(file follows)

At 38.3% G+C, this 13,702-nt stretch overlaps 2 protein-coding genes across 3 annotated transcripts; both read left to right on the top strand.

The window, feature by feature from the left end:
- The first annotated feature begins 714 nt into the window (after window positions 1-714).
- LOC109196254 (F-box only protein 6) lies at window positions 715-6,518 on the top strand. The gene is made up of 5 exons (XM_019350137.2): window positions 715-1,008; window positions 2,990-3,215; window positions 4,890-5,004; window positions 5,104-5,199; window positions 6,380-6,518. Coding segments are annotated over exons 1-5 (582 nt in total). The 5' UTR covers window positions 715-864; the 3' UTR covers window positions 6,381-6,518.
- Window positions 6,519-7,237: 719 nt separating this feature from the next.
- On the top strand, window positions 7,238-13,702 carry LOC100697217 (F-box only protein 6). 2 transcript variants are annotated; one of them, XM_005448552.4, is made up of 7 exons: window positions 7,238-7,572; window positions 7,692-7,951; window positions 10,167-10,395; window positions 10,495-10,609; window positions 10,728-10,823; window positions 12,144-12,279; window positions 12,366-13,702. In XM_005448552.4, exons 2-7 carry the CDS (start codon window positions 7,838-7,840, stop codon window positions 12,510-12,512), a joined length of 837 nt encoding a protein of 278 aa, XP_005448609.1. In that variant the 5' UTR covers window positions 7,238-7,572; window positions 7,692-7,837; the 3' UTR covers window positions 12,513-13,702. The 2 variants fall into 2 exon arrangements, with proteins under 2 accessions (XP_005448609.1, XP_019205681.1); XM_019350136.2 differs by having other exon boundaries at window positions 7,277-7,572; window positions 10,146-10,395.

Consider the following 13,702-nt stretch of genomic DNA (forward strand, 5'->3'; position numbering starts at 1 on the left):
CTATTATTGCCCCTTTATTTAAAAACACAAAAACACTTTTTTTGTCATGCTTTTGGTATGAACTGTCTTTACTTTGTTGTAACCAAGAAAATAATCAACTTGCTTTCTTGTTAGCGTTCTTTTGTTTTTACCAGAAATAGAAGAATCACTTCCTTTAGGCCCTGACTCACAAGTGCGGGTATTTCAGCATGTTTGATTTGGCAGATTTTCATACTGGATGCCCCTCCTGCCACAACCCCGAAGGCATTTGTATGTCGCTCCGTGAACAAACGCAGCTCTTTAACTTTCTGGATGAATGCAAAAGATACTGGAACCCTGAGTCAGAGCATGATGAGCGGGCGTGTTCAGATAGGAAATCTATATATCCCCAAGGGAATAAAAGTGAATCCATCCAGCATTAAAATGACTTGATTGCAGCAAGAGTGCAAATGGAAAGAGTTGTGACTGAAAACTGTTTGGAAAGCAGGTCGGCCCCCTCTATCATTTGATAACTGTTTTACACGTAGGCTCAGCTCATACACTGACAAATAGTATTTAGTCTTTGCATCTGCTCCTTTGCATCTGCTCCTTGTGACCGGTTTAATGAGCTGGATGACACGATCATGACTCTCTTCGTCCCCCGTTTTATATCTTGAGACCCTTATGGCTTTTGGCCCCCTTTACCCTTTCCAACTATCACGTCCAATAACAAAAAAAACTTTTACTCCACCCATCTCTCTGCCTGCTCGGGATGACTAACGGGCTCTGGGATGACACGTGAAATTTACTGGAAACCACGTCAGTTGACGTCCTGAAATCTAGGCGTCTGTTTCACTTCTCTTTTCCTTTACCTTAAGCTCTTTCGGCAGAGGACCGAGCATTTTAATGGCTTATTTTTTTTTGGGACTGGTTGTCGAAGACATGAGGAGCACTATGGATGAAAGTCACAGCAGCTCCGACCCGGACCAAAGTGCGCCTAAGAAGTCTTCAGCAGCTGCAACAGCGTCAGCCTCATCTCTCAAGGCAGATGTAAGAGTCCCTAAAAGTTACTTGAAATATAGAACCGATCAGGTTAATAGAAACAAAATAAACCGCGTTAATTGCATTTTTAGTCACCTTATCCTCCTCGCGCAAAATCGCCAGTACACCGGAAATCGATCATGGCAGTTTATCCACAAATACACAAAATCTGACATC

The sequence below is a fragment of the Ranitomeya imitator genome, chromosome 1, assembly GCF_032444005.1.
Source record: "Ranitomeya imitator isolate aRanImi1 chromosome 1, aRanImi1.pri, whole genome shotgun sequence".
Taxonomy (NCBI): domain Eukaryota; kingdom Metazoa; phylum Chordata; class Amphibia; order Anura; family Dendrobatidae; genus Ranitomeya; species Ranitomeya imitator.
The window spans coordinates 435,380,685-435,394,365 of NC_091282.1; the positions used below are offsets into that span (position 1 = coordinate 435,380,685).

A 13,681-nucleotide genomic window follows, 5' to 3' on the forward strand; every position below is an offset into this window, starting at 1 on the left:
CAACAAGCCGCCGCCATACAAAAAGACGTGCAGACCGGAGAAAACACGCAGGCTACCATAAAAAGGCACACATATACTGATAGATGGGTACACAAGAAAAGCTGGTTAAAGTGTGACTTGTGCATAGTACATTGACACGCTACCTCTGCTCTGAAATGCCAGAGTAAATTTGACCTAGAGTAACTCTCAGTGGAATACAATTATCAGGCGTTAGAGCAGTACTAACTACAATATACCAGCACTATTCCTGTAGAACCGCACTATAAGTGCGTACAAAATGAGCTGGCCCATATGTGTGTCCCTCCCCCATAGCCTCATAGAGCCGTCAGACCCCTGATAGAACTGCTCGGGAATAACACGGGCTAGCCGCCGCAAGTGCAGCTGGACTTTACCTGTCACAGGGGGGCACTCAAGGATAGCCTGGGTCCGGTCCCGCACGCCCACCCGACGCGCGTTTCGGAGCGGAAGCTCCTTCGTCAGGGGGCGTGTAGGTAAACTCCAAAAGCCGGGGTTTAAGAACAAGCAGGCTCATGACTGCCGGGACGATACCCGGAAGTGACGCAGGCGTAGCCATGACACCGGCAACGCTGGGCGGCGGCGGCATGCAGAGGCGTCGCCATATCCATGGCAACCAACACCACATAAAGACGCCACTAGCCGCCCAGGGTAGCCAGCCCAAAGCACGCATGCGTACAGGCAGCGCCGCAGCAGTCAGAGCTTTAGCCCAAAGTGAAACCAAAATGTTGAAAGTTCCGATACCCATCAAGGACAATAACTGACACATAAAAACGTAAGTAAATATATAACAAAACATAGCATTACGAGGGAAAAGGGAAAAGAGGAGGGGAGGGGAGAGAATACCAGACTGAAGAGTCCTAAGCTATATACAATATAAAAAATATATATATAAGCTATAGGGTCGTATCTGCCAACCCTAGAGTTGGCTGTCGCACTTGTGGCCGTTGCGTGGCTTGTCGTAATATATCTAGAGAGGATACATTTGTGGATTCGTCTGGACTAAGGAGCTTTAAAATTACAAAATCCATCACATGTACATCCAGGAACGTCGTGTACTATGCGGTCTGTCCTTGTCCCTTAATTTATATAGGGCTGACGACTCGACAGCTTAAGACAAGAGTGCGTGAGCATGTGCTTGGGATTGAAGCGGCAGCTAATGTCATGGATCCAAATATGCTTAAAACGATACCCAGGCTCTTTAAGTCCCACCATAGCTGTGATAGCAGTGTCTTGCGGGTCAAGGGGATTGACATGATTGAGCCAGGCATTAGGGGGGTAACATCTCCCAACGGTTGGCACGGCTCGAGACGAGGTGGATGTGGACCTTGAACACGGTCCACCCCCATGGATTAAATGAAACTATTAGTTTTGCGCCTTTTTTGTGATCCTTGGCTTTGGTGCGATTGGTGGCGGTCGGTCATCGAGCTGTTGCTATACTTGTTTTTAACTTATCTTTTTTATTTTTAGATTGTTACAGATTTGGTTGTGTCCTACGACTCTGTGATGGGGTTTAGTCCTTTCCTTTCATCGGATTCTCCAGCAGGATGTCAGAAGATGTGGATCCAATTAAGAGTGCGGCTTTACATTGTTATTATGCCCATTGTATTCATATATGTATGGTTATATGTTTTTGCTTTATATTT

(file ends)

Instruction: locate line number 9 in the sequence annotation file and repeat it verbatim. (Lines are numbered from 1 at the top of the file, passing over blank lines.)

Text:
The sequence below is a fragment of the Ranitomeya imitator genome, chromosome 1, assembly GCF_032444005.1.